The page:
Speaking of converting the sacred in to ‘saleable merchandise’, a visit to the local gift store ,I see shelves lined with paraphernalia of every kind etched with sacred symbols and texts.’Om’ or the traditional Vedic symbol appears to the most popular. Cashing in on the spiritual boom and awareness, manufactures of these wares seemed to have discovered an ingenuous way of marketing their goods to the hungry spiritual seeker. That said, drinking from the ‘Om Cup’, or chanting knockoff Tibetan chants bearing new age inane lyrics do little to ease the soul or awaken the kundalini. Old wine in a new bottle, the much sought after Nirvana remains elusive!Using sacred symbols and signs that constitute Traditional Knowledge as a marketing gig not only infringes upon certain residuary IP rights that vest in them but also seem to derogate from the sanctity of the sacred syllable.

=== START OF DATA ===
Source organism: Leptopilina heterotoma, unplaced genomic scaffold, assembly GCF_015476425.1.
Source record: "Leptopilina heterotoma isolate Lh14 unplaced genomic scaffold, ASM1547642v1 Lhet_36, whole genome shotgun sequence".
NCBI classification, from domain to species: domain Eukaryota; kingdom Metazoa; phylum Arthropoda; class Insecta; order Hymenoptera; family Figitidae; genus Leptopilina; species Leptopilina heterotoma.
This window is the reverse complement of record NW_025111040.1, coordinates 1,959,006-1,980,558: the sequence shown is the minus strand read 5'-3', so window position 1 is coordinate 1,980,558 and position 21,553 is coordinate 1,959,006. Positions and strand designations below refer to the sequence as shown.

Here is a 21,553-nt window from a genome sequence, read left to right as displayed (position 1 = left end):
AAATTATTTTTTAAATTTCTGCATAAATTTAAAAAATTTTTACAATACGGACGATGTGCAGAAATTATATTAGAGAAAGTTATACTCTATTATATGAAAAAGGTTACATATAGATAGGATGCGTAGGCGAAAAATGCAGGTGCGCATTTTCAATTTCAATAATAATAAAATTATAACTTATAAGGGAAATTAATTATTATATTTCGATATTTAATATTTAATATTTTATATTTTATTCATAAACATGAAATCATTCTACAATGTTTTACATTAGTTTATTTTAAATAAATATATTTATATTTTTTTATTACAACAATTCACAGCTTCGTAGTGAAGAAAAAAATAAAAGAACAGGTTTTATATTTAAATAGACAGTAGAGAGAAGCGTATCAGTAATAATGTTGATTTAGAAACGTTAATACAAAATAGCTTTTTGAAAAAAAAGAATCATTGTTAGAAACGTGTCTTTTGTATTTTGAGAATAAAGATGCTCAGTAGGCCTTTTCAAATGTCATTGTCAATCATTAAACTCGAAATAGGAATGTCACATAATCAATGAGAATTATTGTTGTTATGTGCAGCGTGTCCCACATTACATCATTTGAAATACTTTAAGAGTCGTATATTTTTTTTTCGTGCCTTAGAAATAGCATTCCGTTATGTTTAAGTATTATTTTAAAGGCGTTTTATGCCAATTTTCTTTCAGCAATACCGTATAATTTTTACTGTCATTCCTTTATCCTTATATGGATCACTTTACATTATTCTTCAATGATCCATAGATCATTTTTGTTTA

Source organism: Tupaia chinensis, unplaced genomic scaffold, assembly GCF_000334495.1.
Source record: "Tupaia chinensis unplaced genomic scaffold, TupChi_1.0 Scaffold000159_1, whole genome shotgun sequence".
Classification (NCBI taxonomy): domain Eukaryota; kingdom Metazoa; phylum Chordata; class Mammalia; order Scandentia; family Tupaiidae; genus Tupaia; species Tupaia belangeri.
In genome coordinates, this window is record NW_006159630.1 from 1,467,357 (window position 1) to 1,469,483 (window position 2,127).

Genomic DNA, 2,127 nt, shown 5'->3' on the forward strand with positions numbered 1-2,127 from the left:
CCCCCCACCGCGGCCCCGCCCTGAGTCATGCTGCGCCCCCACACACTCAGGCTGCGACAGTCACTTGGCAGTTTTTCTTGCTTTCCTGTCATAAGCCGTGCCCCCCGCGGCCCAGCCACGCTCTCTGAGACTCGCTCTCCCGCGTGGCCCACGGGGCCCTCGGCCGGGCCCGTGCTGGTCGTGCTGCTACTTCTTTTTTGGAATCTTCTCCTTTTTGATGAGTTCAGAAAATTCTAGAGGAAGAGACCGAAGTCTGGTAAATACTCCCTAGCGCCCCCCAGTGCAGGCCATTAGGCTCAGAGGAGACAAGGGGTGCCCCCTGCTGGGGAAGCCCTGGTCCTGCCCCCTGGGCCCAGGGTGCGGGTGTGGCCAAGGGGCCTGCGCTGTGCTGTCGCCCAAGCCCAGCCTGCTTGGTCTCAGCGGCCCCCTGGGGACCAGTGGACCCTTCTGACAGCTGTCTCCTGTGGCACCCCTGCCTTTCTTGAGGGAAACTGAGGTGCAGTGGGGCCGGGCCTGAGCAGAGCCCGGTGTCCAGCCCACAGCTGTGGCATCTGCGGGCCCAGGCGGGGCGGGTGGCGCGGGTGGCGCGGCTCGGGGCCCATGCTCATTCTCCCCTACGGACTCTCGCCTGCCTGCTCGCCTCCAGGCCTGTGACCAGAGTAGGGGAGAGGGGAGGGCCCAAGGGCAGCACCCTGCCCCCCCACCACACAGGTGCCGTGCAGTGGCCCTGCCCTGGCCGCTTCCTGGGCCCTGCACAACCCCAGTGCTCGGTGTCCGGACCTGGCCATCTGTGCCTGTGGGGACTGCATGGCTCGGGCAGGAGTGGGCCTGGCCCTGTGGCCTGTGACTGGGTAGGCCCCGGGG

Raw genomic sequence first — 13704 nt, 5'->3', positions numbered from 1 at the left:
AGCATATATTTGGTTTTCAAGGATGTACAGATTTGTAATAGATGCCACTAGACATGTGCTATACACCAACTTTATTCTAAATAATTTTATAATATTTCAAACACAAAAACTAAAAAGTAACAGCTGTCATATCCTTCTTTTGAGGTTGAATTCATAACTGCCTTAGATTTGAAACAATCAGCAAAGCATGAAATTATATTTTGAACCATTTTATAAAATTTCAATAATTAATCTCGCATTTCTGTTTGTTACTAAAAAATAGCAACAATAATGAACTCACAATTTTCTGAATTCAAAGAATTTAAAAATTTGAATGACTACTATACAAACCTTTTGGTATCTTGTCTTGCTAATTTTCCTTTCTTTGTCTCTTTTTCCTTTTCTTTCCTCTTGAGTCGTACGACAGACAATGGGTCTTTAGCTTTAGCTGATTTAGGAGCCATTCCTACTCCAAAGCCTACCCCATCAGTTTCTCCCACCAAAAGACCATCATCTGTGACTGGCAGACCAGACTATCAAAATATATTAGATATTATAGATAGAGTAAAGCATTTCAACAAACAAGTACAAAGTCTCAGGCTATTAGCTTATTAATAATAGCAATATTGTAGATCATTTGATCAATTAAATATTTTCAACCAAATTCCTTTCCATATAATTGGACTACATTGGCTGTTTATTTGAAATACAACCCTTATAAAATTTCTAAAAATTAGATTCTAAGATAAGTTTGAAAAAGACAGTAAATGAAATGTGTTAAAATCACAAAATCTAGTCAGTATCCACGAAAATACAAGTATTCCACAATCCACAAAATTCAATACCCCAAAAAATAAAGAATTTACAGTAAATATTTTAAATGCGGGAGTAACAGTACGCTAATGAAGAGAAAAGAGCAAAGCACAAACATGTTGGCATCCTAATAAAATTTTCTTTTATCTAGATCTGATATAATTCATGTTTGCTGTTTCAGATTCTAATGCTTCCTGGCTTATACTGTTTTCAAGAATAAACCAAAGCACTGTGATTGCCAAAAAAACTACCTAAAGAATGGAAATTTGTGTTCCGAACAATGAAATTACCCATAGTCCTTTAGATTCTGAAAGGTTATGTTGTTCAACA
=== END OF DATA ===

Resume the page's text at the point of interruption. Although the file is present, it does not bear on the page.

Emphasizing the importance of Traditional Knowledge Systems, the United Nations University (1990’s) proposal says, “Traditional knowledge or ‘local knowledge’ is a record of human achievement in comprehending the complexities of life and survival in often unfriendly environment. Traditional knowledge, which may be technical, social, organizational, or cultural, was obtained as part of the great human experiment of survival and development

In the light of this definition, Religion as a TK stream assumes great significance in the Indian setting , the cradle of many religions and spiritual philosophies. While initiatives are afoot to address the menace of Biopiracy ,there is an emergent need to cover other streams such as religion ,culture et al , and the entire gamut of TK systems that constitute precious IP of the country. The sensitive nature of the TK-Religion discipline compounded by the difficulties in documenting and tracing its origins have perhaps deterred legislators and activists from doing the needful on the TK-Religion front.